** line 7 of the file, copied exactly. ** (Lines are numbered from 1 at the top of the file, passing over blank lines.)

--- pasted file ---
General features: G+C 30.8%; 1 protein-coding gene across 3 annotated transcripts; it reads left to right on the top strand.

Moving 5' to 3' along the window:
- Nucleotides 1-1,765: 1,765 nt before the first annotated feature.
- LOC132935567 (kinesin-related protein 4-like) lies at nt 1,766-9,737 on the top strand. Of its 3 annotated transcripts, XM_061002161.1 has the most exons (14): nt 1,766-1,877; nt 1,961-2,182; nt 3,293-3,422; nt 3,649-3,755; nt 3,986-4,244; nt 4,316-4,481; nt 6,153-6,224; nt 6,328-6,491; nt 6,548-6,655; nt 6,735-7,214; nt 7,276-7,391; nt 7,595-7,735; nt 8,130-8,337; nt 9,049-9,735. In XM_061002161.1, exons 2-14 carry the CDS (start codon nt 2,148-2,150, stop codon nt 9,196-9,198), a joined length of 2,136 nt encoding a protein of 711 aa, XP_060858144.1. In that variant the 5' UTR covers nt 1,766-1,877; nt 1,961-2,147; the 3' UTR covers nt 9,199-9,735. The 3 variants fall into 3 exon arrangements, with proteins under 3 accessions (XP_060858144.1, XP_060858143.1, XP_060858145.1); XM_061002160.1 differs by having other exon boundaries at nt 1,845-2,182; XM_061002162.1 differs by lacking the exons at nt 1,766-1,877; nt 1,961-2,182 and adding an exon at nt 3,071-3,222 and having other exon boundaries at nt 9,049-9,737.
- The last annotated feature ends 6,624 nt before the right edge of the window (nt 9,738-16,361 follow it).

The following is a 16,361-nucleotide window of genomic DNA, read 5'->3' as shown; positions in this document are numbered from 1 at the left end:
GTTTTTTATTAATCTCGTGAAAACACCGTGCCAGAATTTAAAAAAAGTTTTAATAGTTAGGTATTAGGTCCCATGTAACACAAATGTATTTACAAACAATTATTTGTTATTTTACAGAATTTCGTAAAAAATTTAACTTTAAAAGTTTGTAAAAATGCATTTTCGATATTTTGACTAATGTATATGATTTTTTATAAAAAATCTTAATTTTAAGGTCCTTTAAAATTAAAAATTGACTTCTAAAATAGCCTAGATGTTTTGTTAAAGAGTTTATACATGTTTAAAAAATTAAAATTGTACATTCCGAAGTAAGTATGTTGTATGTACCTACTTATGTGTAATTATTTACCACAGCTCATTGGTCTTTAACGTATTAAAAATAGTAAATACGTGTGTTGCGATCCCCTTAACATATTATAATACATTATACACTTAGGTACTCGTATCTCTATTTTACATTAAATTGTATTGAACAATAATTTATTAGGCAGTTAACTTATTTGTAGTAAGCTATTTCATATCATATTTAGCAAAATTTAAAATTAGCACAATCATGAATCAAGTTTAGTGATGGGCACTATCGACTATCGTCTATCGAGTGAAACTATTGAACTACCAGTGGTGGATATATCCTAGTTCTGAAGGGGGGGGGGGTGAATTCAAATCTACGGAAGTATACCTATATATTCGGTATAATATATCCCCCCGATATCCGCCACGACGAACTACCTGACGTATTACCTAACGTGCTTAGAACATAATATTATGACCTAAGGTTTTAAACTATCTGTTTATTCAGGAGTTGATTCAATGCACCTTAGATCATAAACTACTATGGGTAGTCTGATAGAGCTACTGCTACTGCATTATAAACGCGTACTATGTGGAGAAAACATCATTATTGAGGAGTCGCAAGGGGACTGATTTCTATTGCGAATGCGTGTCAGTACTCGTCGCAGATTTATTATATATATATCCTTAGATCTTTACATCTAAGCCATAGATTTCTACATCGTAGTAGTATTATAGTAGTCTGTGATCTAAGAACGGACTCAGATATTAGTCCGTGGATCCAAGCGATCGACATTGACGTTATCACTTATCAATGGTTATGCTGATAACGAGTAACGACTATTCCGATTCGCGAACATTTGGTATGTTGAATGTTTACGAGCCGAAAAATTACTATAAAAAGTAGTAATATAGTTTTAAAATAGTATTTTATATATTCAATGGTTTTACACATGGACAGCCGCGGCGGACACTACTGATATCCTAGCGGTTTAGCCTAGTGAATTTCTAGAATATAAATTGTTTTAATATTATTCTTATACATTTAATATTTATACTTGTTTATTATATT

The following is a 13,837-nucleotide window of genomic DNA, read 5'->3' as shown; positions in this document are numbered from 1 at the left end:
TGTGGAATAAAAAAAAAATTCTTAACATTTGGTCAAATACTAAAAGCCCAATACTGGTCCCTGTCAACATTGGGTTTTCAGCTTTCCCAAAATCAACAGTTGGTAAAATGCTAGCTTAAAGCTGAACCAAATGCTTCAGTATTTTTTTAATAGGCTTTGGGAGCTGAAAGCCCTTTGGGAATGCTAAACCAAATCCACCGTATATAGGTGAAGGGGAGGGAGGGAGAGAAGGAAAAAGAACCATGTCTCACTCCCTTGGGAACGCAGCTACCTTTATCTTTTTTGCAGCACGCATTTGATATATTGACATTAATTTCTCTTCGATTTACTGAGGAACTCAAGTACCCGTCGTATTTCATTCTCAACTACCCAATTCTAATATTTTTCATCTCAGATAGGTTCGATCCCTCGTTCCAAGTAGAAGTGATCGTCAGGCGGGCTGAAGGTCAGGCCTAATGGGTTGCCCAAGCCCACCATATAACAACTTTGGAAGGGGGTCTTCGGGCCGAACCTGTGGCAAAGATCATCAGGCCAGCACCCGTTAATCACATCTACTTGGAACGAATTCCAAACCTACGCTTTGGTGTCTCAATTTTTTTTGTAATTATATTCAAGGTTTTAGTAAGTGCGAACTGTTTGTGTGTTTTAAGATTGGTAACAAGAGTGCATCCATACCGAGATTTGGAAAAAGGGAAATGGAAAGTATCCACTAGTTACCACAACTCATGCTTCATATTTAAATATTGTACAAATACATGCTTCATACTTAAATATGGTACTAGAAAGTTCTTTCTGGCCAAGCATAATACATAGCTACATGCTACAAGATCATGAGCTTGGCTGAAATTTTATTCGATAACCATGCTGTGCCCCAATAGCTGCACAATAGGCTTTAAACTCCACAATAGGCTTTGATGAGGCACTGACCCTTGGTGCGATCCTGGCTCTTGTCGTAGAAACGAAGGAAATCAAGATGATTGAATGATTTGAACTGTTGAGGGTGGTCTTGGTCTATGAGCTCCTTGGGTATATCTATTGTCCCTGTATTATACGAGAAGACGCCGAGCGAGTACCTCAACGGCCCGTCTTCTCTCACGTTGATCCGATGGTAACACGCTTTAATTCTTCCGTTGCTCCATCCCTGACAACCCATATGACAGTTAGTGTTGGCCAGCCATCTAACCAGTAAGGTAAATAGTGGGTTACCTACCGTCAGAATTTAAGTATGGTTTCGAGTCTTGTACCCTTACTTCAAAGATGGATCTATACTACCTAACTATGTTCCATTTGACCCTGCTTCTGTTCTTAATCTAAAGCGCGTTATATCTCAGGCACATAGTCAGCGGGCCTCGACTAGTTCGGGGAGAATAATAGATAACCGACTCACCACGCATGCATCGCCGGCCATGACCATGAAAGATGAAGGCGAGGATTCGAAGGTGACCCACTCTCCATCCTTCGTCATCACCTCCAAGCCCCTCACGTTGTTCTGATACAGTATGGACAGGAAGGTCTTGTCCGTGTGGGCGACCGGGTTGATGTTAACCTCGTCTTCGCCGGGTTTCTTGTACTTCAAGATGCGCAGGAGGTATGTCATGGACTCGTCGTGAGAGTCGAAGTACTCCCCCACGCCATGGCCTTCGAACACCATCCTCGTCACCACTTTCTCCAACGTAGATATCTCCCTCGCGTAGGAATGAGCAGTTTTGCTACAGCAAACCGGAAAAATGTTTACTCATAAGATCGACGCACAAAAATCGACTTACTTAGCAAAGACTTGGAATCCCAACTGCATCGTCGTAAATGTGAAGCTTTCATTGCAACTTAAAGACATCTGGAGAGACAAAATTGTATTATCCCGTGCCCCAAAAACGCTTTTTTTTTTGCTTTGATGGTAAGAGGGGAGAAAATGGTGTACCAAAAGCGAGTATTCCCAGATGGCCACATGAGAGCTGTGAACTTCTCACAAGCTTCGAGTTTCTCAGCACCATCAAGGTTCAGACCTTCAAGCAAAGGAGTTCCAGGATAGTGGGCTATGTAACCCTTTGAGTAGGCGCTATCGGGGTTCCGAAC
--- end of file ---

GTTTTTTATTAATCTCGTGAAAACACCGTGCCAGAATTTAAAAAAAGTTTTAATAGTTAGGTATTAGGTCCCATGTAACACAAATGTATTTACAAACAATTATTTGTTATTTTACAGAATTTCGTAAAAAATTTAACTTTAAAAGTTTGTAAAAATGCATTTTCGATATTTTGACTAATGTATATGATTTTTTATAAAAAATCTTAATTTTAAGGTCCTTTAAAATTAAAAATTGACTTCTAAAATAGCCTAGATGTTTTGTTAAAGAGTTTATACATGTTTAAAAAATTAAAATTGTACATTCCGAAGTAAGTATGTTGTATGTACCTACTTATGTGTAATTATTTACCACAGCTCATTGGTCTTTAACGTATTAAAAATAGTAAATACGTGTGTTGCGATCCCCTTAACATATTATAATACATTATACACTTAGGTACTCGTATCTCTATTTTACATTAAATTGTATTGAACAATAATTTATTAGGCAGTTAACTTATTTGTAGTAAGCTATTTCATATCATATTTAGCAAAATTTAAAATTAGCACAATCATGAATCAAGTTTAGTGATGGGCACTATCGACTATCGTCTATCGAGTGAAACTATTGAACTACCAGTGGTGGATATATCCTAGTTCTGAAGGGGGGGGGGGTGAATTCAAATCTACGGAAGTATACCTATATATTCGGTATAATATATCCCCCCGATATCCGCCACGACGAACTACCTGACGTATTACCTAACGTGCTTAGAACATAATATTATGACCTAAGGTTTTAAACTATCTGTTTATTCAGGAGTTGATTCAATGCACCTTAGATCATAAACTACTATGGGTAGTCTGATAGAGCTACTGCTACTGCATTATAAACGCGTACTATGTGGAGAAAACATCATTATTGAGGAGTCGCAAGGGGACTGATTTCTATTGCGAATGCGTGTCAGTACTCGTCGCAGATTTATTATATATATATCCTTAGATCTTTACATCTAAGCCATAGATTTCTACATCGTAGTAGTATTATAGTAGTCTGTGATCTAAGAACGGACTCAGATATTAGTCCGTGGATCCAAGCGATCGACATTGACGTTATCACTTATCAATGGTTATGCTGATAACGAGTAACGACTATTCCGATTCGCGAACATTTGGTATGTTGAATGTTTACGAGCCGAAAAATTACTATAAAAAGTAGTAATATAGTTTTAAAATAGTATTTTATATATTCAATGGTTTTACACATGGACAGCCGCGGCGGACACTACTGATATCCTAGCGGTTTAGCCTAGTGAATTTCTAGAATATAAATTGTTTTAATATTATTCTTATACATTTAATATTTATACTTGTTTATTATATT